PLANS to make Worcester a focal point for inclusive sport have been given approval by the Secretary of State for Culture, Media and Sport.
Sajid Javid MP described the proposals by the University of Worcester as ambitious and bold but exactly what the country needed to get a wider range of participants including women, disabled competitors and older people involved.
During a visit to the University Arena last Friday (September 19) Mr Javid heard from the University’s Vice Chancellor, Professor David Green, and the Head of its Institute of Sport and Exercise Science, Mick Donovan, about the plans to create an International Centre for Inclusive Sport.
The University Arena was designed and built specifically with the needs of wheelchair athletes in mind and, since opening its doors last April, has provided increased opportunities for athletes and participants of all ages and ability levels to enjoy, and thrive in, a sporting environment, in line with the legacy targets of the London 2012 Olympics and Paralympics.
The new proposals would see the University’s research, participation and development initiatives expanded and its expertise utilised further to deliver truly inclusive sport to a wide range of athletes and participants, including women, disabled competitors and older people.
Mr Javid said: “I think the plans are very ambitious, very bold; but I think that’s the kind of thing you need if you truly want to see a change in approach towards having more inclusive sport.
“I’m very keen to take a much closer look at the proposals because I think that it’s something that can continue to build on that legacy of 2012.
“This is my first visit to the University Arena – I’ve heard about what’s going on here and have wanted to come down for a while – and it’s been great to have a look and I’m really impressed by what I’ve seen. The inclusivity is especially impressive – getting more people to participate in sport is hugely important, and is again a key legacy of the Olympics.”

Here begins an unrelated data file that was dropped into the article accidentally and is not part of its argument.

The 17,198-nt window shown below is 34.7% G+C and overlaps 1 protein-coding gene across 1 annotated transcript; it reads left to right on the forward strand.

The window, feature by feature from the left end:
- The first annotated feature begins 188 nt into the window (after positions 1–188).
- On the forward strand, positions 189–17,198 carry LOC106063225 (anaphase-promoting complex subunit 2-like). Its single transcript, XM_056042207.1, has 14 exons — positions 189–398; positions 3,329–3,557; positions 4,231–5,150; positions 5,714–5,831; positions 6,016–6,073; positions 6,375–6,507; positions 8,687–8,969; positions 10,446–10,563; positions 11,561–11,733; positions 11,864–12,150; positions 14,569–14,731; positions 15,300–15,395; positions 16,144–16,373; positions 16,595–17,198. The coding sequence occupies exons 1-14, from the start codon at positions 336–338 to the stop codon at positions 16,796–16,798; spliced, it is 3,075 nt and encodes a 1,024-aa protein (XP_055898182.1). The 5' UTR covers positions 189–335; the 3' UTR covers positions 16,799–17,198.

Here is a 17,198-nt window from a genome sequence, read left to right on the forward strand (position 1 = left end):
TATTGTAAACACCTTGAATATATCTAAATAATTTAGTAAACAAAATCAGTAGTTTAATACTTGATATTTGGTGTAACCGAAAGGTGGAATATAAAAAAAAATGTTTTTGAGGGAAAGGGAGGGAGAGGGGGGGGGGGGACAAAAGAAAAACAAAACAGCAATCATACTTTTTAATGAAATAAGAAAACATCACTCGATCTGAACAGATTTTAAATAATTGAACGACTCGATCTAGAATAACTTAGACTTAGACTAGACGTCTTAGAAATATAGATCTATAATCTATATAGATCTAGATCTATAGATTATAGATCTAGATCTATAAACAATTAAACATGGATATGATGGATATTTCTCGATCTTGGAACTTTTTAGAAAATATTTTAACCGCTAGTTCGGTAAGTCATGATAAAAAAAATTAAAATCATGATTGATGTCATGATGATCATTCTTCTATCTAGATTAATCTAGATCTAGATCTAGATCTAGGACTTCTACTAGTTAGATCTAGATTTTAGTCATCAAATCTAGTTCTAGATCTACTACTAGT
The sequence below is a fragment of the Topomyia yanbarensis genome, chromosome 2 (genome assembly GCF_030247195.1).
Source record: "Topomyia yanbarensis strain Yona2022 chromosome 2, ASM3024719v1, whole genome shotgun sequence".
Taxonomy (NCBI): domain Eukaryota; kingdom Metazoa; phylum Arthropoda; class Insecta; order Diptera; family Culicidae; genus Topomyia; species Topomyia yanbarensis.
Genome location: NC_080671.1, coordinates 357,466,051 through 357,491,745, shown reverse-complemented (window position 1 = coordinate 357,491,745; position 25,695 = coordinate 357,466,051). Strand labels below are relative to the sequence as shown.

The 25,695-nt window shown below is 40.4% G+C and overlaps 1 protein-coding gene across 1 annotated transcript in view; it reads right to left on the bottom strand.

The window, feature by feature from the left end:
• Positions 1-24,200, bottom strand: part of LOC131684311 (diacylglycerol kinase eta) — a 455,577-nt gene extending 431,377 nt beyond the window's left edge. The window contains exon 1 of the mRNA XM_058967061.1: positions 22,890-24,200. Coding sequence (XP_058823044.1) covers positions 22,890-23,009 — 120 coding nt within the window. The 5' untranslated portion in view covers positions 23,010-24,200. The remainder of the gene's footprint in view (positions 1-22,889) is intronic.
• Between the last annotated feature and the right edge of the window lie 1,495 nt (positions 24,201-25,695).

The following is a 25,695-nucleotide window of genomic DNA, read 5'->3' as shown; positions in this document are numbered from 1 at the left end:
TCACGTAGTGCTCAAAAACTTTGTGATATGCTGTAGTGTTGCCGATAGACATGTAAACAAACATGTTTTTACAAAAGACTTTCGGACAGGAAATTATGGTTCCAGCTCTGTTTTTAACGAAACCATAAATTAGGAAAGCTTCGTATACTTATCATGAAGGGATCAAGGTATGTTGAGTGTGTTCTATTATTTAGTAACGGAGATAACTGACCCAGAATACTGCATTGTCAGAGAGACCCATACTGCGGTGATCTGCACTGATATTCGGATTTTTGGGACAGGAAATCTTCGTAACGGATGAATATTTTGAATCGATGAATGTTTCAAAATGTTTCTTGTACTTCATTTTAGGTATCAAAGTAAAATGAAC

Mr Javid observed an induction session for first year University students and met participants taking part in an ‘Active Ageing’ strength and conditioning class.
He also met with Sophie Carrigill, a second year student and the captain of Great Britain Women’s Wheelchair Basketball team; and Adam Nixon, who captained Great Britain’s wheelchair basketball team to victory in the recent Invictus Games – both of whom use the University Arena as their main training base.
Mr Donovan believes that the plans to develop an International Centre for Inclusive Sport will mean that more of the country’s top disabled athletes can benefit from the inclusive approach at Worcester.
“Since opening in 2013, the University of Worcester Arena has come to exemplify true inclusion at all levels of sport, and that is something we want to continue to build on in creating an International Centre for Inclusive Sport,” he said.
“Worcester and the University of Worcester are already synonymous with an innovative approach to inclusive sport, and these new developments would allow even more elite Parasport athletes to excel, while also removing the barriers to participation and development to participants at all levels.”
The full set of proposals is expected to be formalised and announced in early 2015.